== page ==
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Twin Cities Star in Literacy Study

Minneapolis has regained its spot on the top of the 2007 list of America's most literate cities. It held top honors in 2004 but was nudged into second place by Seattle in 2005 and 2006.

St. Paul ranks third and is called the "rising star" by John W. Miller, the originator and author of "America's Most Literate Cities 2007." From 16th place in 2004, St. Paul rose to tie for the 9th/10th slot with Cincinnati in 2005 and to 5th place in 2006.

Other top cities are Seattle in 2nd place; Denver in 4th; Washington, D.C., in 5th; St. Louis in 6th; San Francisco in 7th; Atlanta in 8th; Pittsburgh in 9th; and Boston in 10th. Minneapolis, Seattle, Pittsburgh, Denver, and Washington, D.C., have appeared in the top ten every year since the study began in 2003.

Study details
Miller's research was conducted in collaboration with the Center for Public Policy and Social Research at Central Connecticut State University, where he serves as president. Cities shown by U.S. Census to have a population of 250,000 or larger as of July 1, 2006, were studied (69 cities for 2007). Literacy was ranked using the following six key indicators.

• Educational attainment (number of adults with a high school education and number with a B.A. or higher): Minneapolis ranked 6th; St. Paul ranked 8th.

• Library resources (number of school media personnel, branch libraries, volumes held, circulation, and library professional staff): Minneapolis and St. Paul tied at 10th.

• Internet resources (number of library Internet connections, Internet book orders, visitors to a city's online newspaper, and web page views): Minneapolis ranked 8th; St. Paul ranked 10th.

• Periodical publishing resources (number of magazine publishers with a circulation exceeding 2,500 and number of journals with a circulation exceeding 500): Minneapolis tied with San Francisco for 6th; St. Paul tied with Boston for 4th.

• Number of bookstores: Minneapolis tied with Cincinnati for 3rd; St. Paul ranked 8th.

• Circulation of weekly and Sunday newspapers: Minneapolis ranked 3rd; St. Paul ranked 12th.

"This set of factors measures people's use of their literacy and thus presents a complex and nuanced portrait of our nation's cultural vitality," Miller explains in the study's introduction.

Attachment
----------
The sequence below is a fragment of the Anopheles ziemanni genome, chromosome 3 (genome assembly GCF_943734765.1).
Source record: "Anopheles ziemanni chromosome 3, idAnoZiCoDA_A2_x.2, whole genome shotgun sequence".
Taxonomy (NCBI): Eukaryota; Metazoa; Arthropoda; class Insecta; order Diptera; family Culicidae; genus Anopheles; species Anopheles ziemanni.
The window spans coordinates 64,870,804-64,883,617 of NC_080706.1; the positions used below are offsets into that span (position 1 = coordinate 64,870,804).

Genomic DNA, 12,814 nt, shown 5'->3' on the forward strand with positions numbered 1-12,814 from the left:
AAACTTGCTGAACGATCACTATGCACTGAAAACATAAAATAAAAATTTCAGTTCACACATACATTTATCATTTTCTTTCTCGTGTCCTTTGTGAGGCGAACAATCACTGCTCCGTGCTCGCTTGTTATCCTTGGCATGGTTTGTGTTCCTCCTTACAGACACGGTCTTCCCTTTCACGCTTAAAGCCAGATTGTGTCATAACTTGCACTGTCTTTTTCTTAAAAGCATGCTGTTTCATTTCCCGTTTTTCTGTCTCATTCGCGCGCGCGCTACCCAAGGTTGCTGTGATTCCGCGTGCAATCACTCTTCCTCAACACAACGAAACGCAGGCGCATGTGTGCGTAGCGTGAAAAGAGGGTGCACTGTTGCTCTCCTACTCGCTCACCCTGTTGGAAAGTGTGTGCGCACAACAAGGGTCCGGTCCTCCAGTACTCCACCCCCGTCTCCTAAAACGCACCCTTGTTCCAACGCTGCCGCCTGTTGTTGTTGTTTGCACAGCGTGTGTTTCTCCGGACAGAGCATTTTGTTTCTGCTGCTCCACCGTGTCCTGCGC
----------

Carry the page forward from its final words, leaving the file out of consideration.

A rising star
Miller notes that although Americans' education level is increasing, our literate behaviors are decreasing. "This is particularly obvious in our lack of support of bookstores and the constantly diminishing circulation of newspapers," he says.

St. Paul "has held its own in very declining markets for bookstores," Miller says, and it has had large increases in the publication of magazines and professional journals.

Perhaps most noteworthy, St. Paul is the only city in the study that did not show a declining Sunday newspaper circulation. And only St. Paul, Cleveland, Indianapolis, and Louisville consistently had increases in weekday newspaper circulation.

In addition, Miller says, "St. Paul's library system is good and improving: it is one of the few cities which improved in all three variables of branches, volumes, and circulation. Public access to Internet communications has increased substantially in every year the study has been conducted."

With its 5th highest percentage of the population with a high school diploma and the 10th highest percentage with a B.A., "St. Paul is certainly a bright spot," Miller says.

Other bright spots
The study has some good news to report: Across the cities studied, publication of magazines rose 87%, and reading online increased. Compared with five years ago, 43 of the cities have a higher percentage of high school graduates and 46 have a higher percentage of college graduates.

Overall, in terms of number of buildings, circulation, and collections, "libraries are staying even," Miller says. St. Paul was one of three cities that had an increase in circulation figures.

More schooling, less reading?
On the other hand, the numbers were down in weekday newspaper circulation in 94% of the cities studied, and in the number of retail bookstores in 95% of the cities studied. It appears that an increase in education does not necessarily bring an increase in reading.

These figures and findings of a November 2007 publication from the National Endowment for the Arts (NEA), "To Read or Not To Read: A Question of National Consequence," indicate that "at all levels, Americans are reading less and reading less well," Miller says.

The NEA gathered national data for an overview of Americans' reading for pleasure. In its Preface, NEA Chairman Dana Gioia writes that the report shows "a general decline in reading among teenage and adult Americans. Most alarming, both reading ability and the habit of regular reading have greatly declined among college graduates."

These declines, Gioia says, "have demonstrable social, economic, cultural, and civic implications." Miller agrees, stating that from the data in his literacy report, "we can better perceive the extent and quality of the long-term literacy essential to individual economic success, civic participation, and the quality of life in a community and a nation."

About the author
John W. Miller has been President of Central Connecticut State University since 2005. He originated the study of America's most literate cities in 2003 during his six-year term as Chancellor at the University of Wisconsin-Whitewater. He received a doctorate in education from Purdue University in 1975, a master's degree in education from Northern Illinois University in 1972, and a bachelor's degree in journalism from Ohio University in 1969.

"America's Most Literate Cities 2007" is available at http://www.ccsu.edu/AMLC07.

"To Read or Not to Read" is available at http://www.nea.gov/research/ToRead.pdf.